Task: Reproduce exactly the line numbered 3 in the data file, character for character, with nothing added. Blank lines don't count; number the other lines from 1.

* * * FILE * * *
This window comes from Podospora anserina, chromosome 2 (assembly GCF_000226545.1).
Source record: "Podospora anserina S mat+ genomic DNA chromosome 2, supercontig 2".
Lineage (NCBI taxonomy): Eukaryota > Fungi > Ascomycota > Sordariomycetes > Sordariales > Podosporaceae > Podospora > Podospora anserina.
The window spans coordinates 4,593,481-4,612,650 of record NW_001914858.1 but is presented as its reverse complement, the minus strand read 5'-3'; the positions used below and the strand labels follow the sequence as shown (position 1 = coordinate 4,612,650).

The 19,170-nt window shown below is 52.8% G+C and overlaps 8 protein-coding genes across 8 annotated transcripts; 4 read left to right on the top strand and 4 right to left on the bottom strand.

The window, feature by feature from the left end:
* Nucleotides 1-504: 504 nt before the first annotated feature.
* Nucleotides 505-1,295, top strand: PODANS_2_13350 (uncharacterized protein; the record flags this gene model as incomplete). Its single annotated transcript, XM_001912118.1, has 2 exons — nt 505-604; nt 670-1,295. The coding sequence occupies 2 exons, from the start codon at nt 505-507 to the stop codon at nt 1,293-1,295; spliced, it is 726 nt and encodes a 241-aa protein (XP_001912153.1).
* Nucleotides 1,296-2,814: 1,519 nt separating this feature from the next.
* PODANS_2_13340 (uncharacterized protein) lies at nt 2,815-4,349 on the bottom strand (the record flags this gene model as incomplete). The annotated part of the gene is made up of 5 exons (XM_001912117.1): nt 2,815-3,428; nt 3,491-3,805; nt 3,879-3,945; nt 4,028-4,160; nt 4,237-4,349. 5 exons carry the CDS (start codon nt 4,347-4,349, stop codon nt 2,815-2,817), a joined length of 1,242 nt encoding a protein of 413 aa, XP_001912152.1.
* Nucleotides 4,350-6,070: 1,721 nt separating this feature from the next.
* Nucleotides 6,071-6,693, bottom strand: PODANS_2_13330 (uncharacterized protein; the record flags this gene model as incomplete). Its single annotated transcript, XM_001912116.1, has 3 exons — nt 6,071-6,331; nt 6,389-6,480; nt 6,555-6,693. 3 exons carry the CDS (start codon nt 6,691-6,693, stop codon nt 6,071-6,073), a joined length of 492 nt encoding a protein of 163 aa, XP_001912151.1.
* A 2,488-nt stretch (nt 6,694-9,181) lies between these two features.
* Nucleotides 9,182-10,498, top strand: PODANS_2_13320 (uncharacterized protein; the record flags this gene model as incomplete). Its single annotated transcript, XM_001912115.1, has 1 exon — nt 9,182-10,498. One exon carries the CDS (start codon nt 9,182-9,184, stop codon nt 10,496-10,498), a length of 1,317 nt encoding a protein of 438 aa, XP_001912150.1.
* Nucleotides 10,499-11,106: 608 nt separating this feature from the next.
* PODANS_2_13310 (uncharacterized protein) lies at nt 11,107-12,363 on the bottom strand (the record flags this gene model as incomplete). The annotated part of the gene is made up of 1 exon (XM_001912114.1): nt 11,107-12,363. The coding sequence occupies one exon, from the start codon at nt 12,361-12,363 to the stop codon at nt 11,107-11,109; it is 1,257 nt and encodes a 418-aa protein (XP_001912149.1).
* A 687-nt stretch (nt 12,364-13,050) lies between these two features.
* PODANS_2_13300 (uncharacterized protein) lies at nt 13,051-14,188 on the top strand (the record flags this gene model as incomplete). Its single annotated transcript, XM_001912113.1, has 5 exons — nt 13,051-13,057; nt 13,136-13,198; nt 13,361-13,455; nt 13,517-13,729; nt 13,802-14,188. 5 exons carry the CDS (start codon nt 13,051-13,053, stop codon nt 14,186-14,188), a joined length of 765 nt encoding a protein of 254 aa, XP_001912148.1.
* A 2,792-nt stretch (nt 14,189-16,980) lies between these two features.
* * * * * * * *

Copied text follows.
Lineage (NCBI taxonomy): Eukaryota > Fungi > Ascomycota > Sordariomycetes > Sordariales > Podosporaceae > Podospora > Podospora anserina.